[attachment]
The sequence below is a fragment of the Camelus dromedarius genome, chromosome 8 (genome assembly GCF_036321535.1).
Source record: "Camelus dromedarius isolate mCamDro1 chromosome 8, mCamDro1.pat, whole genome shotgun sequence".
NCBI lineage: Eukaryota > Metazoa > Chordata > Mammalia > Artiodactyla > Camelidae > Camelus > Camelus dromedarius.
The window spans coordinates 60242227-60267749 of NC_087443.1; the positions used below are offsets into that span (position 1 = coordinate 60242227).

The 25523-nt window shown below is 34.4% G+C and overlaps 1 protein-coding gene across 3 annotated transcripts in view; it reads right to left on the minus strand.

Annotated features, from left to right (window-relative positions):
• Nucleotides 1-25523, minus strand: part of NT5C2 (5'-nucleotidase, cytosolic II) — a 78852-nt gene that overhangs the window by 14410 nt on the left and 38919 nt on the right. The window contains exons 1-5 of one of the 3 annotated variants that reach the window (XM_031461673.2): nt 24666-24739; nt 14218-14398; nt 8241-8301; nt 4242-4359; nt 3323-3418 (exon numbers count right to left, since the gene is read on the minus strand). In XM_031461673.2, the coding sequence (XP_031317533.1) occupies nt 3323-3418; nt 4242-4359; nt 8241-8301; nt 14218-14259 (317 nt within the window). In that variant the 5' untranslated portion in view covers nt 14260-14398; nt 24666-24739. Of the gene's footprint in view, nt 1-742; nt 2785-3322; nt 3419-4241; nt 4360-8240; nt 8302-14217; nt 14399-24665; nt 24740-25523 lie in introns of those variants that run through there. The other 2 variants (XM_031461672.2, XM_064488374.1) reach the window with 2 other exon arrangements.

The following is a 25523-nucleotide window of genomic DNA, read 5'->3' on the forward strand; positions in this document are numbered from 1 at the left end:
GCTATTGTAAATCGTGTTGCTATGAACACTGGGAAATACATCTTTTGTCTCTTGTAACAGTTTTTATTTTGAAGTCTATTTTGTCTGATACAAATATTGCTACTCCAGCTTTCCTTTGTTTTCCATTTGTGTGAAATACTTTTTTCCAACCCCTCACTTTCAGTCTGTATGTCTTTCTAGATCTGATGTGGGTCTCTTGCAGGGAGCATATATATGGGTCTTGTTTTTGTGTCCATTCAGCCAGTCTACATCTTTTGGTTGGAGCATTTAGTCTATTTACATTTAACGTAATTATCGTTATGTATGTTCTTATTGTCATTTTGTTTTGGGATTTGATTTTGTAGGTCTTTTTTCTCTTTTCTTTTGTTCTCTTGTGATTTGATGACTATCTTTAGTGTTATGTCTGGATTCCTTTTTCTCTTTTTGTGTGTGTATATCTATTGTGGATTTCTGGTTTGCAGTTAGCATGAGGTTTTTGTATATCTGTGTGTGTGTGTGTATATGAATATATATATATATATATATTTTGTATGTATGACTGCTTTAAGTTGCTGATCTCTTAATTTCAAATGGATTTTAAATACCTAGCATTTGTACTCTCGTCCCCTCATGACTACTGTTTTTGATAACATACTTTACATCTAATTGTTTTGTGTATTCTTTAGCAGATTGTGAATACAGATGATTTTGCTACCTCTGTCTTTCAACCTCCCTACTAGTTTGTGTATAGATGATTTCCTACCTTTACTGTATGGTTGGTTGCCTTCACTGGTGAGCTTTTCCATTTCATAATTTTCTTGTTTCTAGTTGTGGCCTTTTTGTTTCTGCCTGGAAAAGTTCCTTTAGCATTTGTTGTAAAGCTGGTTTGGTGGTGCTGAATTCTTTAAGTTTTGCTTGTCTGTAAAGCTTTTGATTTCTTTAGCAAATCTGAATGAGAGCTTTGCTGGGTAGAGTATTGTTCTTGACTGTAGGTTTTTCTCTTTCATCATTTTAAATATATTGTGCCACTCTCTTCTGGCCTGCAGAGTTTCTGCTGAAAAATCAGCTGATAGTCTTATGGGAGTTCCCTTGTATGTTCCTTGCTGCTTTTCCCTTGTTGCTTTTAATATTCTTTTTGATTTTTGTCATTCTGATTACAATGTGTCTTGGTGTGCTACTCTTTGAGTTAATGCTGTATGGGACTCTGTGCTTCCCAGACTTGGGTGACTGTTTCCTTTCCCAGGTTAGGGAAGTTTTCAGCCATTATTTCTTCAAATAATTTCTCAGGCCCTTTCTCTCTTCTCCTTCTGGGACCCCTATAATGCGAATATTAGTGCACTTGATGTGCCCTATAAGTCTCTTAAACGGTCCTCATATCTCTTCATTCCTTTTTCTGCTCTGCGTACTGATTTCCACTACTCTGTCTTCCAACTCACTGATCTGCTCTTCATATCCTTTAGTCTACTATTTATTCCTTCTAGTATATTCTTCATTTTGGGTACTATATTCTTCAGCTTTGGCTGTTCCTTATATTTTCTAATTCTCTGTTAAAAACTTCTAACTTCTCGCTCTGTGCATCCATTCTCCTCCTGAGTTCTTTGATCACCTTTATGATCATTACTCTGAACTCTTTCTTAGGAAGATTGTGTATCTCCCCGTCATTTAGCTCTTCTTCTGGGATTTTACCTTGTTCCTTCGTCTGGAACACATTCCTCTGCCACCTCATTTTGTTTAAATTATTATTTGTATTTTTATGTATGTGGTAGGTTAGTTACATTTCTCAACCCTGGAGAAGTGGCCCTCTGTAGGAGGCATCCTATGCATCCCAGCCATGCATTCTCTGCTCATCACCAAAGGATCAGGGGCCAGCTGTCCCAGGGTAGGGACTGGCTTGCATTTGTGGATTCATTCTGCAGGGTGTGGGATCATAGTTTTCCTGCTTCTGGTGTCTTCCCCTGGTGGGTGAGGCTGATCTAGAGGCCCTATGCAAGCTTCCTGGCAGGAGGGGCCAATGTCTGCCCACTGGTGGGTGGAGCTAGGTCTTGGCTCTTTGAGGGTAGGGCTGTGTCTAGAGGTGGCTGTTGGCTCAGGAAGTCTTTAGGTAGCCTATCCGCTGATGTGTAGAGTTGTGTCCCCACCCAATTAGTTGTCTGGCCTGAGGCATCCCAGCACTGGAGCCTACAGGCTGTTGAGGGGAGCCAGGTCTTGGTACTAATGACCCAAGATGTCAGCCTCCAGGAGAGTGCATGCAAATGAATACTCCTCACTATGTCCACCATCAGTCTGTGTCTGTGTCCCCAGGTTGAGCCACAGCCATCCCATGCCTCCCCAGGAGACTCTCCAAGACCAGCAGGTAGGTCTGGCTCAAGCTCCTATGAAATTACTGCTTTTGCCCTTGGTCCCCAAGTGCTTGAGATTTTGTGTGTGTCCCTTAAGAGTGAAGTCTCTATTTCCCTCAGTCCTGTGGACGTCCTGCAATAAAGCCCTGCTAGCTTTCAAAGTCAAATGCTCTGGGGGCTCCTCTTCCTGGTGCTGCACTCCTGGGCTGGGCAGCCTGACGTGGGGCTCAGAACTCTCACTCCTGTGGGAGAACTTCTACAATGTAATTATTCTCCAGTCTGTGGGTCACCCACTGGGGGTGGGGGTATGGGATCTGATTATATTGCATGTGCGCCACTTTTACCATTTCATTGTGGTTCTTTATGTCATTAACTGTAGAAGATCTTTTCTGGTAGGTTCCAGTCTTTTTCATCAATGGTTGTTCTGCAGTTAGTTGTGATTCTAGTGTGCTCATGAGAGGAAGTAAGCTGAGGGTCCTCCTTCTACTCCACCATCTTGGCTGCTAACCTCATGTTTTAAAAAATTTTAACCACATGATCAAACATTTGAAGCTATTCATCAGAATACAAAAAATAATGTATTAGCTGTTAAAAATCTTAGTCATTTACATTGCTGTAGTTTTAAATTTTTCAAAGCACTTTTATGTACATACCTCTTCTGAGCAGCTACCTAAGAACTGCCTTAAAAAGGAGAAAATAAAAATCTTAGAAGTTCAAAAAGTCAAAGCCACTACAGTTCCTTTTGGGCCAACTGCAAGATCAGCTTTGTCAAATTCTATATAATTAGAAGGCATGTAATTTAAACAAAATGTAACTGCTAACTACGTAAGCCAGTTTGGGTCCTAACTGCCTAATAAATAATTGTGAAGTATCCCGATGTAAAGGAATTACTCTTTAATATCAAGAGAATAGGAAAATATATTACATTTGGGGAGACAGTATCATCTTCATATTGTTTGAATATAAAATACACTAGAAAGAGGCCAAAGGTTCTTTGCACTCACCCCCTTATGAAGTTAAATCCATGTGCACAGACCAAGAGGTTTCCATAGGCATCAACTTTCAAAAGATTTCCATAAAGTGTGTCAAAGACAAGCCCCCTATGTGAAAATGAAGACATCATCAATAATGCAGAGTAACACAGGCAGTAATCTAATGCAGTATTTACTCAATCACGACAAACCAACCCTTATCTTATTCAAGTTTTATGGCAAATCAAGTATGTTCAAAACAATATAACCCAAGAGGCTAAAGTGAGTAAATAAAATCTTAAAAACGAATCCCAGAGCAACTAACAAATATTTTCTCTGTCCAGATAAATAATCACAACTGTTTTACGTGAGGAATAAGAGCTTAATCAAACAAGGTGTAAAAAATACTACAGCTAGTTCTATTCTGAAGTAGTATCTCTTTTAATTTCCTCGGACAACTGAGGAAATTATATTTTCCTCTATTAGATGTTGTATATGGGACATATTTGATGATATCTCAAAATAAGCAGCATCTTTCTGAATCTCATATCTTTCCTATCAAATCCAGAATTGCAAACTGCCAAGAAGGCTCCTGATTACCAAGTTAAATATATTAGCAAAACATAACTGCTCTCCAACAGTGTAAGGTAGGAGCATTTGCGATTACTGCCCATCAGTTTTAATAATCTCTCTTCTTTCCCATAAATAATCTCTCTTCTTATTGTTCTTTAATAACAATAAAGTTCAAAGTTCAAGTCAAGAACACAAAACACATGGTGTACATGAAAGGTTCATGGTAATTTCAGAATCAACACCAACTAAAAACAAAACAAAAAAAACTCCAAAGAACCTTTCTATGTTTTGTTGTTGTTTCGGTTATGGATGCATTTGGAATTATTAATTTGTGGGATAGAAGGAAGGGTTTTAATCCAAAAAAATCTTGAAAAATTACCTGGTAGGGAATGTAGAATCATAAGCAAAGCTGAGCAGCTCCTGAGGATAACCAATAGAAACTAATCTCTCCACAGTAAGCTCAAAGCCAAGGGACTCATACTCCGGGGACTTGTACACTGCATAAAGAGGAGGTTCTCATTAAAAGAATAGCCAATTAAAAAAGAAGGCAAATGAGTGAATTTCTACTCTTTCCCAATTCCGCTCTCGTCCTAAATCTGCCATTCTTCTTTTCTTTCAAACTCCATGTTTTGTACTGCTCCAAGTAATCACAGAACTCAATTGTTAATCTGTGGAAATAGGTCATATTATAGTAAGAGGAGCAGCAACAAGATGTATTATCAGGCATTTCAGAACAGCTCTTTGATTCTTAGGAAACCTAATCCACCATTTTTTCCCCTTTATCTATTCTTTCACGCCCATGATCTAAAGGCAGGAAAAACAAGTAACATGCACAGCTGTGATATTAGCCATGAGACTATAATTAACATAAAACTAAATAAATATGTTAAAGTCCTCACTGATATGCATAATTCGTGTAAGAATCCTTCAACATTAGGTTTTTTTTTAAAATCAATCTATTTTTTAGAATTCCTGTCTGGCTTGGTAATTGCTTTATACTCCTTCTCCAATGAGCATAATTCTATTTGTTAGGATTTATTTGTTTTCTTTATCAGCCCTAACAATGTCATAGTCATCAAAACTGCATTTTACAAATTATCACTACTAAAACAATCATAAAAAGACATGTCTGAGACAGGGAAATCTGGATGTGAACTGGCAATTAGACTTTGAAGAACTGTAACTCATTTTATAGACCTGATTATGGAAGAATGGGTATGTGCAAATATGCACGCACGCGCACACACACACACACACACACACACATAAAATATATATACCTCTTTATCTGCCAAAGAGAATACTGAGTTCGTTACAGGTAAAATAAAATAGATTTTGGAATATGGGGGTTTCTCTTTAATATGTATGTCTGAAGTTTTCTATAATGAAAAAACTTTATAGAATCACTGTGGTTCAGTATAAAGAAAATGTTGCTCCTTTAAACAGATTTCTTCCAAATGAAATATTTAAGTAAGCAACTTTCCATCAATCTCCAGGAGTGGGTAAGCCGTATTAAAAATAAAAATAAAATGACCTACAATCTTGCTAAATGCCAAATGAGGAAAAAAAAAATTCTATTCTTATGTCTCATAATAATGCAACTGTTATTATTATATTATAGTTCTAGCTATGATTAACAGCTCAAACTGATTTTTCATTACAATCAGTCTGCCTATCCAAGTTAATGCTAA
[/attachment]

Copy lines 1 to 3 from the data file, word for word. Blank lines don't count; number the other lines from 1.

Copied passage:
The sequence below is a fragment of the Camelus dromedarius genome, chromosome 8 (genome assembly GCF_036321535.1).
Source record: "Camelus dromedarius isolate mCamDro1 chromosome 8, mCamDro1.pat, whole genome shotgun sequence".
NCBI lineage: Eukaryota > Metazoa > Chordata > Mammalia > Artiodactyla > Camelidae > Camelus > Camelus dromedarius.